The court of Sir Kev: Kevin Sinfield rallies the Leeds troops the fracture the first week of pre-season in January on a training camp in Cyprus. I always strap my wrist anyway if I am training and playing, but I just strapped it a little bit tighter. When I saw the specialist he gave me a choice...either pot it for six weeks and it will heal more quickly or you can just carry on, you can’t do any more damage. By March it didn’t give me any more problems up until the England games, so for the majority of the year I was fine. At the back end of the year it flared up again and I needed an operation. It’s all good now.”
He can talk it down as much as he likes, but it all adds to the image of the modest genius, who reveals more about his character through his actions than his words. His facial expression on and off the pitch is often inscrutable, except for rare moments when the pressure’s on and the team gets a captain’s kick-up. Emotionally restrained, he gives the impression of being in control, a cool head in a crisis. And for all these qualities he has been given an honorary knighthood by Leeds fans. They even had a Sir Kevin Sinfield Day to mark his ten years as captain.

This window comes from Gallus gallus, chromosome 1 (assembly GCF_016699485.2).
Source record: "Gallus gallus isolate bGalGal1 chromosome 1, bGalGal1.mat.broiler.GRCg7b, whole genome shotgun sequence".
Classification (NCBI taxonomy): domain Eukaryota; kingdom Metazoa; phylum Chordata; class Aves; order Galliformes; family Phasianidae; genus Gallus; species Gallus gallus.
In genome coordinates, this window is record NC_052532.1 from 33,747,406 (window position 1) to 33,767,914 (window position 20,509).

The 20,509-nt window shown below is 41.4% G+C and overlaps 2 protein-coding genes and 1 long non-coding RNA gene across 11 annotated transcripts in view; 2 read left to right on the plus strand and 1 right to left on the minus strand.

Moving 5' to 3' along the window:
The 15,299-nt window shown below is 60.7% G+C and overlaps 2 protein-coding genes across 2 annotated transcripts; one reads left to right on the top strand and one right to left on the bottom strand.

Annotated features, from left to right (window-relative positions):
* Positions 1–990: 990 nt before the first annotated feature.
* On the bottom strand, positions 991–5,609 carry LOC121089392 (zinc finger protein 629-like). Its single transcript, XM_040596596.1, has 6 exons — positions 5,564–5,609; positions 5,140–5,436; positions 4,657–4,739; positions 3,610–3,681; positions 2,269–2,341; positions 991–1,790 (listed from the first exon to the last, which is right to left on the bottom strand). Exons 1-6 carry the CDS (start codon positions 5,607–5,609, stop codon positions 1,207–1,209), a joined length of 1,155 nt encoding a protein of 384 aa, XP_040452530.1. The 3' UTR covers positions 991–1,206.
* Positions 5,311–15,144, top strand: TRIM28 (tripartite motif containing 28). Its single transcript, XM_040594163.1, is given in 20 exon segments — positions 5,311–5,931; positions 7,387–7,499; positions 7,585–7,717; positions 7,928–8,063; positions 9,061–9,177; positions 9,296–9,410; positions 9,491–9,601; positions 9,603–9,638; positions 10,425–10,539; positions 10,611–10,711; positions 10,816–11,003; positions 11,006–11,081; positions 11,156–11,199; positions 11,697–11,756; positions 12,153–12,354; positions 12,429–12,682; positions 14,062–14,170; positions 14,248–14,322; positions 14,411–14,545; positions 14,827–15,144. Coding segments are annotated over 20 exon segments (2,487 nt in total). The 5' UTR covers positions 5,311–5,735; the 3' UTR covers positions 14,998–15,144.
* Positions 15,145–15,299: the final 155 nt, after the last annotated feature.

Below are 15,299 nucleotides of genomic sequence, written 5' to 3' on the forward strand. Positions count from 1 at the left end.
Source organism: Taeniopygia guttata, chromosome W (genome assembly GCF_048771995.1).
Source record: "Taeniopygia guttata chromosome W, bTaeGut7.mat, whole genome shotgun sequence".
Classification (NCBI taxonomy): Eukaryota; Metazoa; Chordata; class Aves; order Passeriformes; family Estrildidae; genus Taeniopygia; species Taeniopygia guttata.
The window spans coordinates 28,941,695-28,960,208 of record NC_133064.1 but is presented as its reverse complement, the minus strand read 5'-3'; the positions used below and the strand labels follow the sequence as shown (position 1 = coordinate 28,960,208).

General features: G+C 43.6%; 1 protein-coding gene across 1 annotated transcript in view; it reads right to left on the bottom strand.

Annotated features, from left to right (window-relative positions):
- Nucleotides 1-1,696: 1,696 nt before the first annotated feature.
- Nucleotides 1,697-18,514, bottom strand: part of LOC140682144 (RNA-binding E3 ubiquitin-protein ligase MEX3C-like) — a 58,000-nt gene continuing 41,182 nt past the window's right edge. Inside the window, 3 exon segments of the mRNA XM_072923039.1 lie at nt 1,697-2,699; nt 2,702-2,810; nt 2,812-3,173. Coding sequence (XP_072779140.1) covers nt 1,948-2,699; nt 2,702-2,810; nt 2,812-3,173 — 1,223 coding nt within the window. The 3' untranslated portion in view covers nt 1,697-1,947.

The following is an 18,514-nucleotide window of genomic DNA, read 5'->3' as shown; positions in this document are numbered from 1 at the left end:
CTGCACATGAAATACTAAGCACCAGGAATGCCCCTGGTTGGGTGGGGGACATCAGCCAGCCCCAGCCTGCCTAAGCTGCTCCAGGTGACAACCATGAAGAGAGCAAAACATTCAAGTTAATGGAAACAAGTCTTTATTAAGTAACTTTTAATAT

“It’s really embarrassing, but in the same breath its really very nice,” he says. “It’s hard to hear it, but I think the Leeds fans have always been fantastic with me. I have been at the club for a long time and they have always been very loyal towards me. I would like to think I have repaid that with my service and the years I have spent at the club.
“I have given them everything I have got and for them to say nice things about me has been incredible. I must add its not just myself who gets that sort of recognition but the likes of Jamie Peacock and Jamie Jones [Buchanan] and Rob Burrow and Danny McGuire are really held very highly by the fans and I think it is really nice that we have been through some special times. “
All of those leadership qualities will be called upon later this year when the 2013 World Cup gets underway. After a year of sport that lived up to every superlative in the dictionary, the pressure is on to deliver a competition that makes rugby league seep into the national consciousness. Forget the old ‘one game at a time’ cliche - Sinfield knows that the World Cup will be on every professional player’s mind from now until it kicks off.
“Players want to focus on the next
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